Use the command...
to get Linux to report to you the type of UART you have. If you do not have a 16550A type UART, invest in a new serial card (available for under $50). When you purchase a new card, make sure you can move the IRQs around on it!
Note: the first versions of the 16550 UART chip had an error. This was rapidly discovered and a revision of the chip was released - the 16550A UART. A relatively small number of the faulty chips did however get into circulation. It is unlikely that you will encounter one of these but you should look for a response that says 16550A, particularly on serial cards of some vintage.
Historically, Linux used cuaX devices for dial-out and ttySx devices for dial-in.
The kernel code that required this was changed in kernel version 2.0.x and you should now use ttySx for both dial in and dial out. I understand that the cuaX device names may well disappear in future kernel versions.
You will need to configure your modem correctly for PPP - to do this READ YOUR MODEM MANUAL! Most modems come with a factory default setting that selects the options required for PPP. The minimum configuration specifies:-
Other settings (in standard Hayes commands) you should investigate are:
There is a site offering modem setups for a growing variety of modems, makes and models at Modem setup information which may assist you in this.
It is also worth while investigating how the modem's serial interface between your computer and modem operates. Most modern modems allow you to run the serial interface at a FIXED speed whilst allowing the telephone line interface to change its speed to the highest speed it and the remote modem can both handle.
This is known as split speed operation. If your modem supports this, lock the modem's serial interface to its highest available speed (usually 115,200 baud but maybe 38,400 baud for 14,400 baud modems).
Use your communications software (e.g. minicom or seyon) to find out about your modem configuration and set it to what is required for PPP. Many modems report their current settings in response to AT&V, but you should consult your modem manual.
If you completely mess up the settings, you can return to sanity (usually) by issuing an AT&F - return to factory settings. (For most modem modems I have encountered, the factory settings include all you need for PPP - but you should check).
Once you have worked out the modem setup string required, write it down. You now have a decision: you can store these settings in your modem non-volatile memory so they can be recalled by issuing the appropriate AT command, or you can pass the correct settings to your modem as part of the PPP dialing process.
If you only use your modem from Linux to call into your ISP or corporate server, the simplest set up will have you save your modem configuration in non-volatile RAM.
If on the other hand, you modem is used by other applications and operating systems, it is safest to pass this information to the modem as each call is made so that the modem is guaranteed to be in the correct state for the call. (This has the added advantage also of recording the modem setup string in case the modem looses the contents of its NV-RAM, which can indeed happen).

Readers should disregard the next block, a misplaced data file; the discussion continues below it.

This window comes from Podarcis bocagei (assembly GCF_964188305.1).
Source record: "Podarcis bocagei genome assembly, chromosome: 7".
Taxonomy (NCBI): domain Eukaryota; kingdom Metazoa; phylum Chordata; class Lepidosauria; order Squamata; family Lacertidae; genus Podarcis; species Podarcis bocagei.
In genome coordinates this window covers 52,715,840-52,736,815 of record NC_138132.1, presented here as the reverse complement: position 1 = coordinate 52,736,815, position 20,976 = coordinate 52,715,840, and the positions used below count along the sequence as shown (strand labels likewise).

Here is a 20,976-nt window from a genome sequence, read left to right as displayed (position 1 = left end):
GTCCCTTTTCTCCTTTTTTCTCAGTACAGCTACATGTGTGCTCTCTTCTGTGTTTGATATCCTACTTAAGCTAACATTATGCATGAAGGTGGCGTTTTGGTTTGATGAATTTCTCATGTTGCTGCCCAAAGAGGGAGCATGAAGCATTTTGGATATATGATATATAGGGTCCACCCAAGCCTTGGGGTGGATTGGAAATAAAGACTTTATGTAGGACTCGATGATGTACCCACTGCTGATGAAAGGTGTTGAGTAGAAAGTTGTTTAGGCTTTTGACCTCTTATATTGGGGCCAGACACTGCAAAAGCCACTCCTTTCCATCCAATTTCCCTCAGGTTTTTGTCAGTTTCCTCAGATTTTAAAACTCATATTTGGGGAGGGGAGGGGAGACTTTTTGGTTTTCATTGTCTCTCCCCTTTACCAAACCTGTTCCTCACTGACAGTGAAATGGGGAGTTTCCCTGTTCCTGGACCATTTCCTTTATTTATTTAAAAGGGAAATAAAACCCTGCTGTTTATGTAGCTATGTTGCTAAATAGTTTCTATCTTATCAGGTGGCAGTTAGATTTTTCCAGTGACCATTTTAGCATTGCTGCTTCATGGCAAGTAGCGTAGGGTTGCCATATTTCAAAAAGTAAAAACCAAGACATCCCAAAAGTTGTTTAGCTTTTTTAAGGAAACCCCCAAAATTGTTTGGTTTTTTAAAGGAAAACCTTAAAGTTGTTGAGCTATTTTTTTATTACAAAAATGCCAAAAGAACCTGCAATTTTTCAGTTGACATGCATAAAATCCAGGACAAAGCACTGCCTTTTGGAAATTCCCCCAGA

When data is traveling on serial communication lines, it can happen that data arrives faster than a computer can handle it (the computer may be busy doing something else - remember, Linux is a multi-user, multi- tasking operating system). In order to ensure that data is not lost (data does not over run in the input buffer and hence get lost), some method of controlling the flow of data is necessary.
There are two ways of doing this on serial lines:-
Whilst the latter may be fine for a terminal (text) link, data on a PPP link uses all 8 bits - and it is quite probable that somewhere in the data there will be data bytes that translate as control S and control Q. So, if a modem is set up to use software flow control, things can rapidly go berserk!
For high speed links using PPP (which uses 8 bits of data) hardware flow control is vital and it is for this reason that you must use hardware flow control.
Now that you have sorted out the serial port and modem settings it is a good idea to make sure that these setting do indeed work by dialing you ISP and seeing if you can connect.
Using you terminal communications package (such as minicom), set up the modem initialisation required for PPP and dial into the PPP server you want to connect to with a PPP session.
(Note: at this stage we are NOT trying to make a PPP connection - just establishing that we have the right phone number and also to find out exactly what the server sends to us in order to get logged in and start PPP).
During this process, either capture (log to a file) the entire login process or carefully (very carefully) write down exactly what prompts the server gives to let you know it is time to enter your user name and password (and any other commands needed to establish the PPP connection).
If your server uses PAP, you should not see a login prompt, but should instead see the (text representation) of the link control protocol (which looks like garbage) starting on your screen.
A few words of warning:-